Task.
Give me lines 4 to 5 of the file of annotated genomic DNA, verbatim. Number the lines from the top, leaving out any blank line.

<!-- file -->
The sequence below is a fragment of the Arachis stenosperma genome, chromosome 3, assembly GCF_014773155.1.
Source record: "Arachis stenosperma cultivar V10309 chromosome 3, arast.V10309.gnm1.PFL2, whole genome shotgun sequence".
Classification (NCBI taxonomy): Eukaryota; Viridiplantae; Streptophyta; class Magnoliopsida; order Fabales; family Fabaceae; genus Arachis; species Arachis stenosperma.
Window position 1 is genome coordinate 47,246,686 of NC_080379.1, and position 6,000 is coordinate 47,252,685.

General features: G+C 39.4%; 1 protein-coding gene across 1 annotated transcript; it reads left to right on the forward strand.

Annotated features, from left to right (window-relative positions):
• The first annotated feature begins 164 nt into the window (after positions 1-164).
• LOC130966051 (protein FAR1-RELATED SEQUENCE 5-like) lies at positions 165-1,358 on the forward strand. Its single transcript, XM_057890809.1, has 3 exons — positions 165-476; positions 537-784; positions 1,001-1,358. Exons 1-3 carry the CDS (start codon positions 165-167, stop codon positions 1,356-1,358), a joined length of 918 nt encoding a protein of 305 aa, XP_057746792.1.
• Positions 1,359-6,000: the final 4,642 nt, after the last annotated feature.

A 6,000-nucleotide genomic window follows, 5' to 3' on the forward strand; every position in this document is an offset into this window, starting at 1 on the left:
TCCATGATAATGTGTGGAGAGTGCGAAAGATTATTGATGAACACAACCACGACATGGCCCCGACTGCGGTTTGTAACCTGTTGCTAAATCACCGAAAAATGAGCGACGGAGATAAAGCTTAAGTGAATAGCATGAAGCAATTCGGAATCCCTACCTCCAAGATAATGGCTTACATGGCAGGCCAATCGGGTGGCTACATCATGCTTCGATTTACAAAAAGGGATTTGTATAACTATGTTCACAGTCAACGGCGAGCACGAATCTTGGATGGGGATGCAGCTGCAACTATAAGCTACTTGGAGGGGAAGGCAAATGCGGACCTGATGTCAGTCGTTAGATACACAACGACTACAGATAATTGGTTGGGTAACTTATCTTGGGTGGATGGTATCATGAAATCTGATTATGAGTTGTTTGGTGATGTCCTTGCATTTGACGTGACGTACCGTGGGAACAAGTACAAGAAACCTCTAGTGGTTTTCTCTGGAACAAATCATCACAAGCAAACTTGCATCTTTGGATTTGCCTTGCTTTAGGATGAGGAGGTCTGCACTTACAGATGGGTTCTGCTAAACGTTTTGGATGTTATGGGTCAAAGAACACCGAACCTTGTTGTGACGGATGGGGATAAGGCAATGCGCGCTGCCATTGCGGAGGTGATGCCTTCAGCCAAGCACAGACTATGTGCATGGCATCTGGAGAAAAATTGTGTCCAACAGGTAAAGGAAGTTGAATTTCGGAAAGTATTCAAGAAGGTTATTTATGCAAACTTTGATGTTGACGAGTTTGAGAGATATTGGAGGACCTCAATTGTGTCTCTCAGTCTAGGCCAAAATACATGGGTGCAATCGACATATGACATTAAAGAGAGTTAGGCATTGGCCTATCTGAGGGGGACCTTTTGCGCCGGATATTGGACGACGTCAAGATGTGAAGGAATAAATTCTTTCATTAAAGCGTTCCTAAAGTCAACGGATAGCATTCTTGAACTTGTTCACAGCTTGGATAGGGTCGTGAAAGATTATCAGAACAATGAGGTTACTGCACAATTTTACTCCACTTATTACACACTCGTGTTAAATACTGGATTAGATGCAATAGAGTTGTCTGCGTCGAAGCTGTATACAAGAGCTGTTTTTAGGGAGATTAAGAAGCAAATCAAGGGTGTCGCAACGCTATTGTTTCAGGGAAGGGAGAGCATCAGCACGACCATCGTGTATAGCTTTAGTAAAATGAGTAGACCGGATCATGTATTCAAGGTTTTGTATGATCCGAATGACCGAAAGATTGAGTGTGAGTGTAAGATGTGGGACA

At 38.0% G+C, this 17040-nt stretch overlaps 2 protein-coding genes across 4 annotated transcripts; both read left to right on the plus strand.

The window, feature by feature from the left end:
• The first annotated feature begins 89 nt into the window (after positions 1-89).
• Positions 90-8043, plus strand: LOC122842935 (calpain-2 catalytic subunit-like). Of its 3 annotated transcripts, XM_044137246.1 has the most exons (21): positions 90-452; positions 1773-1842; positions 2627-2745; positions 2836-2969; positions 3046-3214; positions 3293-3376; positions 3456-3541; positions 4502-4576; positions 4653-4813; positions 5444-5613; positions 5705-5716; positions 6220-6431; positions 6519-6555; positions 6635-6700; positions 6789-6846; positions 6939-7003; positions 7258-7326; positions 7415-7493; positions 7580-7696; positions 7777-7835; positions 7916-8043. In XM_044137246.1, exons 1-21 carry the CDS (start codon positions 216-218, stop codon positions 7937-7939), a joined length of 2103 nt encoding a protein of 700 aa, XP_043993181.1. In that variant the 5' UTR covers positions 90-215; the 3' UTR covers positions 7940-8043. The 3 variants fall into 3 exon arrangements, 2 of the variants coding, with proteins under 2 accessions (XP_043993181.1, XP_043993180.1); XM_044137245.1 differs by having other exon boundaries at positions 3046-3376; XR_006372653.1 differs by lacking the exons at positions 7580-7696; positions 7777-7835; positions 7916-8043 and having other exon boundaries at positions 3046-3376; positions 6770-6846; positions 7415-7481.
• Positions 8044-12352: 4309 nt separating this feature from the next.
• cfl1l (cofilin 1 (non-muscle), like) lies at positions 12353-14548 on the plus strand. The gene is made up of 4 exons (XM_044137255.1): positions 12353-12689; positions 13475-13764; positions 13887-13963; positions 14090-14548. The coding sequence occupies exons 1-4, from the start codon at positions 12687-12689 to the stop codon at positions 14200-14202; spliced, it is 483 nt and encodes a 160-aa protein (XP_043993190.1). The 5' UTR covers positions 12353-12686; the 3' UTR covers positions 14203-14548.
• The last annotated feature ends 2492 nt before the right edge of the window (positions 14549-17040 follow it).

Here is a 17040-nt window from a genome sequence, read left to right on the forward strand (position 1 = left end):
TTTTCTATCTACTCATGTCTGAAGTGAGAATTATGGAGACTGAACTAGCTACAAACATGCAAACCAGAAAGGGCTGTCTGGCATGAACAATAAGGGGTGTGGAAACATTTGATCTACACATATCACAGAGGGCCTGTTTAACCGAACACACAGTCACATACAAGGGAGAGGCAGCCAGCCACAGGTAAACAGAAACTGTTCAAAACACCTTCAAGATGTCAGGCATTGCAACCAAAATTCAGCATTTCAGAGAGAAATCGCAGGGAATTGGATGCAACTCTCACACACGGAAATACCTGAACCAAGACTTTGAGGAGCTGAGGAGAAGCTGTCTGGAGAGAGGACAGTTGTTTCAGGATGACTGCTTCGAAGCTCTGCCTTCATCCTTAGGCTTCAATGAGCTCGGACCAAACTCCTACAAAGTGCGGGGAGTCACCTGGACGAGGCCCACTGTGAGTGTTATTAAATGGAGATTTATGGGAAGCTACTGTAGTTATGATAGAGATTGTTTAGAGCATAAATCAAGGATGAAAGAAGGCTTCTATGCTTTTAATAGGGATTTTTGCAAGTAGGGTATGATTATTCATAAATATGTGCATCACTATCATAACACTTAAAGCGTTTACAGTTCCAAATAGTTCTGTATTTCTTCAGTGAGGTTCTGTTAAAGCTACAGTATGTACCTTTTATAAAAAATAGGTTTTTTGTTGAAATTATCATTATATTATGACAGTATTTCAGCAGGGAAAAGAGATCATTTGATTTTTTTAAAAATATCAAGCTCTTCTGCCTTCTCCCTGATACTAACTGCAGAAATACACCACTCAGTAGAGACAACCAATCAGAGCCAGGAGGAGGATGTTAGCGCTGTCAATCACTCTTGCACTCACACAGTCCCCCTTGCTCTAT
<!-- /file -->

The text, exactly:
Window position 1 is genome coordinate 47,246,686 of NC_080379.1, and position 6,000 is coordinate 47,252,685.

General features: G+C 39.4%; 1 protein-coding gene across 1 annotated transcript; it reads left to right on the forward strand.